UKZN Medical School shutdown over clinic training continues

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The shutdown of the University of KwaZulu-Natal Medical School has entered its second week, the student leadership says it will continue to protest until its demands are met.

Nelson R Mandela School of Medicine SRC president Nkosinathi Ndebele is quoted in The Mercury as saying: “It is particularly disturbing how UKZN is systematically preventing anyone from speaking out against them.” Two students were arrested after a protest last week, which police said was in terms of the Gatherings Act. Ndebele said the third and fifth-year medical students were among a group which “clashed” with police who used rubber bullets and tear gas to disperse them while they were picketing outside the school.

“We picketed inside campus on Monday. We were locked out from Tuesday so we gathered outside the gates, but on Thursday police were called in. There was no interdict or a letter. The only communication was that MBChB (Bachelor of Medicine, Bachelor of Surgery) students were not allowed on campus. No reasons were given,” said Ndebele.

According to the report, UKZN spokesperson Normah Zondo said demonstrations on campus had not been approved and would not be permitted. “Students that participate in unlawful protest and activities in public spaces must be aware that SAPS will take the necessary measures to retain public order, and to ensure the safety of the public.”

Ndebele said discussions had deadlocked as student leadership believed the university was not willing to address concerns. Among the students’ grievances is the Decentralised Clinical Training Programme. For certain modules, students were placed at health facilities around Durban. The programme seeks to expand these sites to other facilities which Ndebele previously said were rural, ill-equipped and without staff willing to teach them.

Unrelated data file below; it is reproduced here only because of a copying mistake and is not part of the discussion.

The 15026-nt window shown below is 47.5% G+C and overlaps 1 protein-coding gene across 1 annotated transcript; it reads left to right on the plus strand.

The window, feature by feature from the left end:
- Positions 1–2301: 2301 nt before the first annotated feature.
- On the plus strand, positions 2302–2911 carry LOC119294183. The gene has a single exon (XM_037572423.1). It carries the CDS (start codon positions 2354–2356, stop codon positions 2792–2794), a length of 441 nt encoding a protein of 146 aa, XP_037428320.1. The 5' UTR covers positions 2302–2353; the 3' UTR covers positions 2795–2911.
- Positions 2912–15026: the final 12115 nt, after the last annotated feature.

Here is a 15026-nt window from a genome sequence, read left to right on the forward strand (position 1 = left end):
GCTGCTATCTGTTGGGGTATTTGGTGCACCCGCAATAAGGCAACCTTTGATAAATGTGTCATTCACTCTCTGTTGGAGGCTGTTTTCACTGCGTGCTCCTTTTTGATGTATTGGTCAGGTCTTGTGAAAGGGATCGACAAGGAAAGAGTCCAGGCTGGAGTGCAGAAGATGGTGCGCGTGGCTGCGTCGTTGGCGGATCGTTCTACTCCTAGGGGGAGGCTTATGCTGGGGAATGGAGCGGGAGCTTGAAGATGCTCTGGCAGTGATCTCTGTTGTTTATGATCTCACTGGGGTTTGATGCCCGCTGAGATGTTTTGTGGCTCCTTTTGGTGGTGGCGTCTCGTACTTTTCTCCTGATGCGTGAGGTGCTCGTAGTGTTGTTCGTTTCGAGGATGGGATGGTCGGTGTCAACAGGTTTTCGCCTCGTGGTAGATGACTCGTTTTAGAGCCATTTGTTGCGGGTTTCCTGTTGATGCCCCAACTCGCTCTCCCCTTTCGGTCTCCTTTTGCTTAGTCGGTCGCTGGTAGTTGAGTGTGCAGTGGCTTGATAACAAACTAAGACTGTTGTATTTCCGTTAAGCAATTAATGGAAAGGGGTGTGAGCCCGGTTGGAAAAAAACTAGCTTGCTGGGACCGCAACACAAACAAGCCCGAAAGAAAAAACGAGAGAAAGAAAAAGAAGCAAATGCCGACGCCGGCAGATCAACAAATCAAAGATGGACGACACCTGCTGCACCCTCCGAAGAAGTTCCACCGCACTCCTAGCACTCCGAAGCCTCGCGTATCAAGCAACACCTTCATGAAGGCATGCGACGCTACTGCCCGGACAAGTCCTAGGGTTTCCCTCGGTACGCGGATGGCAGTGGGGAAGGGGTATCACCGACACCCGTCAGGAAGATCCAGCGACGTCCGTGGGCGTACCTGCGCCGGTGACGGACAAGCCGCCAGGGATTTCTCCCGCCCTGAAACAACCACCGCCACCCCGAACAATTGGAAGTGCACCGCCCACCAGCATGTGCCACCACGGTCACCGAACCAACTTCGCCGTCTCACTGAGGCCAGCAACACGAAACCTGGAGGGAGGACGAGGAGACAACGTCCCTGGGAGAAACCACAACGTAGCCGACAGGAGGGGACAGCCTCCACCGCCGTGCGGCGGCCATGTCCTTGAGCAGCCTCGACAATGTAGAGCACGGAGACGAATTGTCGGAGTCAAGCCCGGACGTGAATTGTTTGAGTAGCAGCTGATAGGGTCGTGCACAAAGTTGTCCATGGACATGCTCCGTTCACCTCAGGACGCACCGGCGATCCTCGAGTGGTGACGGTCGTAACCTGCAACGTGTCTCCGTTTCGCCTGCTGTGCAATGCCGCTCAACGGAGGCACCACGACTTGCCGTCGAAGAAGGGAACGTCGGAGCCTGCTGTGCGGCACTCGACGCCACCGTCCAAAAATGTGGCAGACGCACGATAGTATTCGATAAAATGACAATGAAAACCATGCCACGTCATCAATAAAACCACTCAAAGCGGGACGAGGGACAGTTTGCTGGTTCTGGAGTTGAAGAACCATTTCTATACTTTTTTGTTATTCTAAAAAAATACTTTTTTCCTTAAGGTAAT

However, deputy vice-chancellor and head of the college of health sciences Professor Rob Slotow said there was a strict process. This included signing off on academic integrity and quality assurance before a site can be proposed to the Health Professions Council of SA for accreditation.

Regarding the demand for the KPMG forensic report on the fraudulent sale of spaces to under qualifying students to be released, Ndebele said in the report that management had referred them to the council.

Last month, three people were arrested for allegedly charging up to R500 000 for places to study medicine at the school. Last week, the university said it had taken decisive action on irregular admissions of students by serving letters of intention to suspend 18 members of staff, one of whom has already been dismissed. A search-and-seizure operation involving 286 staff members was also conducted.

Ndebele said it would put questions to council at a meeting as the whole debacle compromised the integrity of the qualifications at the school. Until these issues were resolved, the school would remain closed, Ndebele said.

The Mercury report

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